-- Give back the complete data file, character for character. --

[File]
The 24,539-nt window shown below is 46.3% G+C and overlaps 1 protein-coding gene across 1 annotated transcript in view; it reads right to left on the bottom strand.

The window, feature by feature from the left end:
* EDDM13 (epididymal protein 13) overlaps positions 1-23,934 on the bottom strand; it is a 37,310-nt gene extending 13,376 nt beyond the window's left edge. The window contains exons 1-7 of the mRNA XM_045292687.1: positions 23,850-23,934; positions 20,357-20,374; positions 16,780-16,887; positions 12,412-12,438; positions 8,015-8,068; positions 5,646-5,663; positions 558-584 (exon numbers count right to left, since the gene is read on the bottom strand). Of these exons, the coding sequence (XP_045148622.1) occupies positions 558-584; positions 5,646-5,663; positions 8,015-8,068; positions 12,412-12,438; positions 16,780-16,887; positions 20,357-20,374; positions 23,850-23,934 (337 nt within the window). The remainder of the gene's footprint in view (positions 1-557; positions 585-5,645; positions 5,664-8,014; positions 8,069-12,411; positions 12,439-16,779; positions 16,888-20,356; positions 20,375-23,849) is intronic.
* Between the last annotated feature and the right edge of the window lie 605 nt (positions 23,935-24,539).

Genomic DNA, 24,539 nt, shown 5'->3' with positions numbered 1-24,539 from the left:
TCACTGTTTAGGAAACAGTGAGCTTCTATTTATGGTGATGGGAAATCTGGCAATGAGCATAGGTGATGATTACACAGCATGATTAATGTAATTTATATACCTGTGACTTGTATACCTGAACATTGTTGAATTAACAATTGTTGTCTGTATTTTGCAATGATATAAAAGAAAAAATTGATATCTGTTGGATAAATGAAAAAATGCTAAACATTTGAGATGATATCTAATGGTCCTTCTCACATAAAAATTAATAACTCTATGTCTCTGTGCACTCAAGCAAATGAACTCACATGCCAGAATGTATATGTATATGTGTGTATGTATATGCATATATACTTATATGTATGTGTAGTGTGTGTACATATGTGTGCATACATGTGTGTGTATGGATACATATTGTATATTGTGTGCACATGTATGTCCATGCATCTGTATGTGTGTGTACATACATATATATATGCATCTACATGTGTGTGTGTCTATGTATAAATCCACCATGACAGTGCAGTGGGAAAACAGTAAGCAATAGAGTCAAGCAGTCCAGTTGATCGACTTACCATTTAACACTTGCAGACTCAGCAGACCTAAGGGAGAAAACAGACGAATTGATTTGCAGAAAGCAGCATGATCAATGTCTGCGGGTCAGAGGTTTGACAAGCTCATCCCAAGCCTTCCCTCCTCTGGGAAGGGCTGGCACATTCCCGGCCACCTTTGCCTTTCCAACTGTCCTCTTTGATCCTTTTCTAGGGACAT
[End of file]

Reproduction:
The 24,539-nt window shown below is 46.3% G+C and overlaps 1 protein-coding gene across 1 annotated transcript in view; it reads right to left on the bottom strand.

The window, feature by feature from the left end:
* EDDM13 (epididymal protein 13) overlaps positions 1-23,934 on the bottom strand; it is a 37,310-nt gene extending 13,376 nt beyond the window's left edge. The window contains exons 1-7 of the mRNA XM_045292687.1: positions 23,850-23,934; positions 20,357-20,374; positions 16,780-16,887; positions 12,412-12,438; positions 8,015-8,068; positions 5,646-5,663; positions 558-584 (exon numbers count right to left, since the gene is read on the bottom strand). Of these exons, the coding sequence (XP_045148622.1) occupies positions 558-584; positions 5,646-5,663; positions 8,015-8,068; positions 12,412-12,438; positions 16,780-16,887; positions 20,357-20,374; positions 23,850-23,934 (337 nt within the window). The remainder of the gene's footprint in view (positions 1-557; positions 585-5,645; positions 5,664-8,014; positions 8,069-12,411; positions 12,439-16,779; positions 16,888-20,356; positions 20,375-23,849) is intronic.
* Between the last annotated feature and the right edge of the window lie 605 nt (positions 23,935-24,539).

Genomic DNA, 24,539 nt, shown 5'->3' with positions numbered 1-24,539 from the left:
TCACTGTTTAGGAAACAGTGAGCTTCTATTTATGGTGATGGGAAATCTGGCAATGAGCATAGGTGATGATTACACAGCATGATTAATGTAATTTATATACCTGTGACTTGTATACCTGAACATTGTTGAATTAACAATTGTTGTCTGTATTTTGCAATGATATAAAAGAAAAAATTGATATCTGTTGGATAAATGAAAAAATGCTAAACATTTGAGATGATATCTAATGGTCCTTCTCACATAAAAATTAATAACTCTATGTCTCTGTGCACTCAAGCAAATGAACTCACATGCCAGAATGTATATGTATATGTGTGTATGTATATGCATATATACTTATATGTATGTGTAGTGTGTGTACATATGTGTGCATACATGTGTGTGTATGGATACATATTGTATATTGTGTGCACATGTATGTCCATGCATCTGTATGTGTGTGTACATACATATATATATGCATCTACATGTGTGTGTGTCTATGTATAAATCCACCATGACAGTGCAGTGGGAAAACAGTAAGCAATAGAGTCAAGCAGTCCAGTTGATCGACTTACCATTTAACACTTGCAGACTCAGCAGACCTAAGGGAGAAAACAGACGAATTGATTTGCAGAAAGCAGCATGATCAATGTCTGCGGGTCAGAGGTTTGACAAGCTCATCCCAAGCCTTCCCTCCTCTGGGAAGGGCTGGCACATTCCCGGCCACCTTTGCCTTTCCAACTGTCCTCTTTGATCCTTTTCTAGGGACAT